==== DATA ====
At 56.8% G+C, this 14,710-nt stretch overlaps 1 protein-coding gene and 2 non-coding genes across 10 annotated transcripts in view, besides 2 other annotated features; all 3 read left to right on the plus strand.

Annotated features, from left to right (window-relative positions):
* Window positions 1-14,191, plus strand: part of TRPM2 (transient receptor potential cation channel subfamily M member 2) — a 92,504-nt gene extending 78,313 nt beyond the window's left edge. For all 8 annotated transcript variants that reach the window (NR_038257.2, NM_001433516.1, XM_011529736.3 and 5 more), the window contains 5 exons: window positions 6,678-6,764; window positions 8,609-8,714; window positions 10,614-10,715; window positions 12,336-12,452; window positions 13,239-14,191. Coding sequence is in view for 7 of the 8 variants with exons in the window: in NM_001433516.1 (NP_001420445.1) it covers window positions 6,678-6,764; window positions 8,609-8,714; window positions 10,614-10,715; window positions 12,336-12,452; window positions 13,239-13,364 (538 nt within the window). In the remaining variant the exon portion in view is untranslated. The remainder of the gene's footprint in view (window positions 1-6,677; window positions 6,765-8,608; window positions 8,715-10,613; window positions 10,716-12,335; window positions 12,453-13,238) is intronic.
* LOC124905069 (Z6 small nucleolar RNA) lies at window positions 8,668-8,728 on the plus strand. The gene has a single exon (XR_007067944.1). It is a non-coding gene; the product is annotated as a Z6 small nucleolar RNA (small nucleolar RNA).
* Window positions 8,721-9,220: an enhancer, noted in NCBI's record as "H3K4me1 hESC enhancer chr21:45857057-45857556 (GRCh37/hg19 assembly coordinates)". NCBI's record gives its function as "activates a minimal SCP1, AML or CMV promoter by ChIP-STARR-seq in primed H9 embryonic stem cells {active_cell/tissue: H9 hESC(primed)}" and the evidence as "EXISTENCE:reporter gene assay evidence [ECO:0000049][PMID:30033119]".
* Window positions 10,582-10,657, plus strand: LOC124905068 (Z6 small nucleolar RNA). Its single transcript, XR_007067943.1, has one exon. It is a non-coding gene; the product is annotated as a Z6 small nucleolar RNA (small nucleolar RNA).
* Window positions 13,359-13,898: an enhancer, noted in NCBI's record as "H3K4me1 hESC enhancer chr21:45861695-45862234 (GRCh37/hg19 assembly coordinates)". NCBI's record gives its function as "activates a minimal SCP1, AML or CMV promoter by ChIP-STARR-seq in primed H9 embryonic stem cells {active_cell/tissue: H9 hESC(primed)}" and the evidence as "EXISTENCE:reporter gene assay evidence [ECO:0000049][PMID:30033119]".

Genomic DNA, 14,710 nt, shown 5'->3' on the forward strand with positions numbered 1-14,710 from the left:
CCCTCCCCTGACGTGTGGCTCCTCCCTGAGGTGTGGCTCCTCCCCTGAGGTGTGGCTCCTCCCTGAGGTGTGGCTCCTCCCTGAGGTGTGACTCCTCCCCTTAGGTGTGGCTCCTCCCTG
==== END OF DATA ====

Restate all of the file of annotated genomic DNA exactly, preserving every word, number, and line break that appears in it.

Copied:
At 56.8% G+C, this 14,710-nt stretch overlaps 1 protein-coding gene and 2 non-coding genes across 10 annotated transcripts in view, besides 2 other annotated features; all 3 read left to right on the plus strand.

Annotated features, from left to right (window-relative positions):
* Window positions 1-14,191, plus strand: part of TRPM2 (transient receptor potential cation channel subfamily M member 2) — a 92,504-nt gene extending 78,313 nt beyond the window's left edge. For all 8 annotated transcript variants that reach the window (NR_038257.2, NM_001433516.1, XM_011529736.3 and 5 more), the window contains 5 exons: window positions 6,678-6,764; window positions 8,609-8,714; window positions 10,614-10,715; window positions 12,336-12,452; window positions 13,239-14,191. Coding sequence is in view for 7 of the 8 variants with exons in the window: in NM_001433516.1 (NP_001420445.1) it covers window positions 6,678-6,764; window positions 8,609-8,714; window positions 10,614-10,715; window positions 12,336-12,452; window positions 13,239-13,364 (538 nt within the window). In the remaining variant the exon portion in view is untranslated. The remainder of the gene's footprint in view (window positions 1-6,677; window positions 6,765-8,608; window positions 8,715-10,613; window positions 10,716-12,335; window positions 12,453-13,238) is intronic.
* LOC124905069 (Z6 small nucleolar RNA) lies at window positions 8,668-8,728 on the plus strand. The gene has a single exon (XR_007067944.1). It is a non-coding gene; the product is annotated as a Z6 small nucleolar RNA (small nucleolar RNA).
* Window positions 8,721-9,220: an enhancer, noted in NCBI's record as "H3K4me1 hESC enhancer chr21:45857057-45857556 (GRCh37/hg19 assembly coordinates)". NCBI's record gives its function as "activates a minimal SCP1, AML or CMV promoter by ChIP-STARR-seq in primed H9 embryonic stem cells {active_cell/tissue: H9 hESC(primed)}" and the evidence as "EXISTENCE:reporter gene assay evidence [ECO:0000049][PMID:30033119]".
* Window positions 10,582-10,657, plus strand: LOC124905068 (Z6 small nucleolar RNA). Its single transcript, XR_007067943.1, has one exon. It is a non-coding gene; the product is annotated as a Z6 small nucleolar RNA (small nucleolar RNA).
* Window positions 13,359-13,898: an enhancer, noted in NCBI's record as "H3K4me1 hESC enhancer chr21:45861695-45862234 (GRCh37/hg19 assembly coordinates)". NCBI's record gives its function as "activates a minimal SCP1, AML or CMV promoter by ChIP-STARR-seq in primed H9 embryonic stem cells {active_cell/tissue: H9 hESC(primed)}" and the evidence as "EXISTENCE:reporter gene assay evidence [ECO:0000049][PMID:30033119]".

Genomic DNA, 14,710 nt, shown 5'->3' on the forward strand with positions numbered 1-14,710 from the left:
CCCTCCCCTGACGTGTGGCTCCTCCCTGAGGTGTGGCTCCTCCCCTGAGGTGTGGCTCCTCCCTGAGGTGTGGCTCCTCCCTGAGGTGTGACTCCTCCCCTTAGGTGTGGCTCCTCCCTG